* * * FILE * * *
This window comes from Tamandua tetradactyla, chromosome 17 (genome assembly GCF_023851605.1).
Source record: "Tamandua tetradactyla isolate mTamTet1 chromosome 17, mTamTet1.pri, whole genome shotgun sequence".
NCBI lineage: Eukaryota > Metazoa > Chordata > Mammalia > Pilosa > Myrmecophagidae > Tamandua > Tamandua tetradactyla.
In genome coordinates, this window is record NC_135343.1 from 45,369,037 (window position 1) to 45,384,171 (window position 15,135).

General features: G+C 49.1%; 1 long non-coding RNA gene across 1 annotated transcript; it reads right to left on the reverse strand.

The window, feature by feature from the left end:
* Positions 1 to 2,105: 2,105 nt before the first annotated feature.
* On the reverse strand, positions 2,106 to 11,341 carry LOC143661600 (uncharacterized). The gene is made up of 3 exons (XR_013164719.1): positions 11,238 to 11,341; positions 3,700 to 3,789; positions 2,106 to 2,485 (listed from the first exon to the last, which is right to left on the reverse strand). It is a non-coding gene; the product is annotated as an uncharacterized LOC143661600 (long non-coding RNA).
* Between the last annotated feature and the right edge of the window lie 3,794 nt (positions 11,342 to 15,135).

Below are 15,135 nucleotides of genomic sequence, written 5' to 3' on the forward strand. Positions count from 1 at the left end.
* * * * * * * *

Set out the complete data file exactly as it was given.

This window comes from Tamandua tetradactyla, chromosome 17 (genome assembly GCF_023851605.1).
Source record: "Tamandua tetradactyla isolate mTamTet1 chromosome 17, mTamTet1.pri, whole genome shotgun sequence".
NCBI lineage: Eukaryota > Metazoa > Chordata > Mammalia > Pilosa > Myrmecophagidae > Tamandua > Tamandua tetradactyla.
In genome coordinates, this window is record NC_135343.1 from 45,369,037 (window position 1) to 45,384,171 (window position 15,135).

General features: G+C 49.1%; 1 long non-coding RNA gene across 1 annotated transcript; it reads right to left on the reverse strand.

The window, feature by feature from the left end:
* Positions 1 to 2,105: 2,105 nt before the first annotated feature.
* On the reverse strand, positions 2,106 to 11,341 carry LOC143661600 (uncharacterized). The gene is made up of 3 exons (XR_013164719.1): positions 11,238 to 11,341; positions 3,700 to 3,789; positions 2,106 to 2,485 (listed from the first exon to the last, which is right to left on the reverse strand). It is a non-coding gene; the product is annotated as an uncharacterized LOC143661600 (long non-coding RNA).
* Between the last annotated feature and the right edge of the window lie 3,794 nt (positions 11,342 to 15,135).

Below are 15,135 nucleotides of genomic sequence, written 5' to 3' on the forward strand. Positions count from 1 at the left end.